WannaCry puts spotlight on privacy
WannaCry ransomware freezes infected computers and encrypts their files demanding payment of $USD 300 in bitcoin in order to restore access to the computer. The extortion sum doubles after three days. The ransomware has the potential to infect other computers and servers on the same network. Paying a ransom does not guarantee an organisation that it will get access restored to its computers.
Ransomware is not new. It has been around for quite some time and LawDownUnder has been sounding the alarm for quite some time.
What’s new is that the ransomware bug WannaCry attacked organisations in 150 countries around the world at the same time and that it hit major organisations that provide essential services to communities.
For example, on the 12th of May ransomware infected the UK’s National Health Service (NHS) computer system. Hospital staff could not use their computers and patients data could not be accessed, which resulted in surgeries being cancelled and patients being diverted to unaffected hospitals.
The ransomware also inflected large companies such as the Spanish telecommunications company Telefónica, German railways Deutsche Bahn, and the US’s postal company FedEx. French researchers found a way to decrypt the computers but this case shows how dangerous and powerful ransomware can be and why everyone must be vigilant to such treats. A fix may not be readily available next time.
Adopting sound privacy and security policies
Organisations with a good data privacy and data security policy will be able to recover from a ransomware attack without having to pay the ransom. This is not only a job for IT specialist. Organisations need to keep an eye on their legal obligations as well. This is were it is important to include your IT law experts as well.
In fact the Privacy Act 1993 requires organisations to take appropriate technical and security measures to keep personal information secure to guard against unauthorised access, loss, or disclosure.
What is meant by “appropriate security measures” depends on the context, the personal information involved, and the state of the technological development. As a general rule the more sensitive the information is that an organisation is dealing with, the higher is the threshold for providing adequate security measures. The state of the technical development, the sophistication and the ubiquity of certain attacks to occur also plays a role in assessing the particular security requirements.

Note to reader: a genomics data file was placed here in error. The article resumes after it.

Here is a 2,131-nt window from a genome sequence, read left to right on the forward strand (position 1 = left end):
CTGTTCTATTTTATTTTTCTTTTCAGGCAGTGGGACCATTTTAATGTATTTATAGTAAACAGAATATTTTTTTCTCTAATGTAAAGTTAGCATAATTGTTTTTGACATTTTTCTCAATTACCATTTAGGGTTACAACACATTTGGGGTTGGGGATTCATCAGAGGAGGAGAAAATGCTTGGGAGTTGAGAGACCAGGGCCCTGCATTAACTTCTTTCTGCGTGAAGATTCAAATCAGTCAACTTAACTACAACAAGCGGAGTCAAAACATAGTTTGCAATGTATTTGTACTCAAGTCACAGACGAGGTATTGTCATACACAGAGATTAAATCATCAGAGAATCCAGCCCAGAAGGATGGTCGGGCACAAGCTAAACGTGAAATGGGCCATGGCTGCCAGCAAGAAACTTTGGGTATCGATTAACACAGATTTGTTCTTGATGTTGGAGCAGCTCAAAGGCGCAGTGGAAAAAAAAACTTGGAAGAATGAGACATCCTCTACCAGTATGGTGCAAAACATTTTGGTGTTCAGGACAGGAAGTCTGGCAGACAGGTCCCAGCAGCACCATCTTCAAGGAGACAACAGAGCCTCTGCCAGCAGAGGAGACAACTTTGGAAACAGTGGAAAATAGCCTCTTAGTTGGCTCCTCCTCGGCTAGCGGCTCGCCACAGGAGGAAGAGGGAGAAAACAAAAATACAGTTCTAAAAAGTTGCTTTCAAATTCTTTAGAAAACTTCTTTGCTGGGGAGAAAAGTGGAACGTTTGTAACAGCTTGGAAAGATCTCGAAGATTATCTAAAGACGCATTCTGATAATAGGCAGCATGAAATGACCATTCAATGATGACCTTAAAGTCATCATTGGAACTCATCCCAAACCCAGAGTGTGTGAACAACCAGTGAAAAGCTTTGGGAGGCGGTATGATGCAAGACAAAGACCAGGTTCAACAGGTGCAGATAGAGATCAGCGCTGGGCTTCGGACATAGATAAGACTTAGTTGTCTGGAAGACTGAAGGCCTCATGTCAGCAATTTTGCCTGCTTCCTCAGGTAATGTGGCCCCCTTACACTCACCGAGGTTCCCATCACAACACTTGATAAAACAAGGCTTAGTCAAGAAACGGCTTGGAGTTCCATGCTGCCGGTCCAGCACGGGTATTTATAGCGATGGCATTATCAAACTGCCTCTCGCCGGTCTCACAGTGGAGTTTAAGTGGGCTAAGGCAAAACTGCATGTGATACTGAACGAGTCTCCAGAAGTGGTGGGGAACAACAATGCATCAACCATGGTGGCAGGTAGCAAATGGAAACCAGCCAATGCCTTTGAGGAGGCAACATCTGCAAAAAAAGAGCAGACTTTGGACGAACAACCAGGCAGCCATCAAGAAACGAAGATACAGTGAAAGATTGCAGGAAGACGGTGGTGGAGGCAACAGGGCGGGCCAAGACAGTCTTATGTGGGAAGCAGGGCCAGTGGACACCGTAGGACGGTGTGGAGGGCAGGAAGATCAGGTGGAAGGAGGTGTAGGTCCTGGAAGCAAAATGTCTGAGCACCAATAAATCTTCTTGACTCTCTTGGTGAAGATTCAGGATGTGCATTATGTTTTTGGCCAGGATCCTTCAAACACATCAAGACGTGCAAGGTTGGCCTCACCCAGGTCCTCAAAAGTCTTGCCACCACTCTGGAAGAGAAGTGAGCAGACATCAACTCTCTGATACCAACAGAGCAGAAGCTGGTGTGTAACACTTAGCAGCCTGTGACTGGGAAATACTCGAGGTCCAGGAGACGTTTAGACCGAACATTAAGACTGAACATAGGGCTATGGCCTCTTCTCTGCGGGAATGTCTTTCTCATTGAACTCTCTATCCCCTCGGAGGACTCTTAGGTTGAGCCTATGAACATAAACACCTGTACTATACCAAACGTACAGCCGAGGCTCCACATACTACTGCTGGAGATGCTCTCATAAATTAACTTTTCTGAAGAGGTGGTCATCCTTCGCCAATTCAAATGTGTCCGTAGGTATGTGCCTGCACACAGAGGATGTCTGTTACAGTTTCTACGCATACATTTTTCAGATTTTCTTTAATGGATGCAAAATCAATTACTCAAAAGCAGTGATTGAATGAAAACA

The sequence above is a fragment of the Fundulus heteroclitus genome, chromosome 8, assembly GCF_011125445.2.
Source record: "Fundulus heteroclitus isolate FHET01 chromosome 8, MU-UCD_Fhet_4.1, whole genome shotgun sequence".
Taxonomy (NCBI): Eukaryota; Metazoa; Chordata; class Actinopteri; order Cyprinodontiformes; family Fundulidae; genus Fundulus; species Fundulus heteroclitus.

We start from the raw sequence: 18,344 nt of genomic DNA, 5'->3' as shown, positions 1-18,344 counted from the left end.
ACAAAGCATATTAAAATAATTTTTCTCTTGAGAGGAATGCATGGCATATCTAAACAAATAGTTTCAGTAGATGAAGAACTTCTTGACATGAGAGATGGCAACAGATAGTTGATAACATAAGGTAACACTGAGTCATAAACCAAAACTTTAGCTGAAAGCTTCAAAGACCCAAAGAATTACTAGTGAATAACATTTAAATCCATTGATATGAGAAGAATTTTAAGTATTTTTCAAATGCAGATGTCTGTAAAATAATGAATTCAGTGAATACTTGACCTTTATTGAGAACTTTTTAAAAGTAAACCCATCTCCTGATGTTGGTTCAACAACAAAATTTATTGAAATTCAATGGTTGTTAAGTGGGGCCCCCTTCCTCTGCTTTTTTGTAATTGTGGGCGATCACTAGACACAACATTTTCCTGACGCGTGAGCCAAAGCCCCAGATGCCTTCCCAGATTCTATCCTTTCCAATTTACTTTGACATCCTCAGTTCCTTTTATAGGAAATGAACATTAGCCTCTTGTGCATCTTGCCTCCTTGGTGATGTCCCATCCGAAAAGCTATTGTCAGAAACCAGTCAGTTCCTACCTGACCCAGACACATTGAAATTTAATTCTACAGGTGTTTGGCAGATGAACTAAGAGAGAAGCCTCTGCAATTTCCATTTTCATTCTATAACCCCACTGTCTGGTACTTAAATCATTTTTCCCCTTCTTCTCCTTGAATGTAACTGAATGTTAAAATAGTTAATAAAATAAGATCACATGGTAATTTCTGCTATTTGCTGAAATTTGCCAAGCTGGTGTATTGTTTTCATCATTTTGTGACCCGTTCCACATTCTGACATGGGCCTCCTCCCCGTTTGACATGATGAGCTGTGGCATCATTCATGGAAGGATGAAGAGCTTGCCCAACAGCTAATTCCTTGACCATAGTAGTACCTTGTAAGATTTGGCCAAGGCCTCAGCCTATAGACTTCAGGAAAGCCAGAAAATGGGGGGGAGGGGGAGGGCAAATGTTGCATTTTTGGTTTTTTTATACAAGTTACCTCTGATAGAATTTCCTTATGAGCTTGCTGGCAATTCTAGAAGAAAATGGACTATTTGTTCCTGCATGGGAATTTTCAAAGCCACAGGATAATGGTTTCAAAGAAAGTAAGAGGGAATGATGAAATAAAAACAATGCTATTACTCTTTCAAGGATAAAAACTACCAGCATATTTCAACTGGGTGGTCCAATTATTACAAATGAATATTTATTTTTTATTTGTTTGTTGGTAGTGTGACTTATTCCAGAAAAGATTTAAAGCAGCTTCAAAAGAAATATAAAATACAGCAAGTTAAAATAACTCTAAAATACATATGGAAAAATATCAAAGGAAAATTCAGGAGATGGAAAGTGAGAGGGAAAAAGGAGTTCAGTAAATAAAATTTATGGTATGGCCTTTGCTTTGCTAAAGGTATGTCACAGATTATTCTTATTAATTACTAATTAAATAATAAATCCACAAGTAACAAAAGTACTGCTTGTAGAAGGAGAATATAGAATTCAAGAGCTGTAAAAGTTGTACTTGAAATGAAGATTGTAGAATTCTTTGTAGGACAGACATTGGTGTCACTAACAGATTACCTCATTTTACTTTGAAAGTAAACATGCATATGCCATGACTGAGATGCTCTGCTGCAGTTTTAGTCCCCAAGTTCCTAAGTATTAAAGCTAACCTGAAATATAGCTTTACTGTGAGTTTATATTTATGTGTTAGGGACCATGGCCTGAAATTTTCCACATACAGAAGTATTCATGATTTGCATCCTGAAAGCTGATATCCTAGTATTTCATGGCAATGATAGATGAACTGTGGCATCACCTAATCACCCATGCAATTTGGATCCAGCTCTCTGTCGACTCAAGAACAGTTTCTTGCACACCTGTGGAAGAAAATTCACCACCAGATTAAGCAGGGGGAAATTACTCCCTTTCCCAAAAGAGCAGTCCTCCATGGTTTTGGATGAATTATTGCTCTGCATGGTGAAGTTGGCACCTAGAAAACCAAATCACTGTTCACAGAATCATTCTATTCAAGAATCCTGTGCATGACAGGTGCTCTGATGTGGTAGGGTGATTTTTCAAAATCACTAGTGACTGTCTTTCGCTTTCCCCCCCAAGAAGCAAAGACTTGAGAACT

With ransomware being one of the biggest cyber security threats, organisations must ensure that they deploy the right privacy and security policies.
If the personal information which you are responsible for has been encrypted as a result of a ransomware attack and you are unable to restore that data then the business may be in breach of the Privacy Act 1993.
It is therefore important that organisations are more proactive in dealing with security and privacy threats. Each organisation needs to assess the risks involving privacy breaches and which technical protection mechanisms it will deploy to defend itself against cyber attacks.
This risk assessment inevitably requires involvement of directors and managers. This task cannot be left to the information officer alone. It is not a question of if your business will be subject to a cyber attack but when it will happen.
WannacCry puts the spotlight back on privacy and highlights the indispensable need to implement privacy and security policies.
As IT law experts we navigate clients through the increasingly complex legal landscape surrounding privacy and data security. If you have a question regarding data protection and information security please contact us.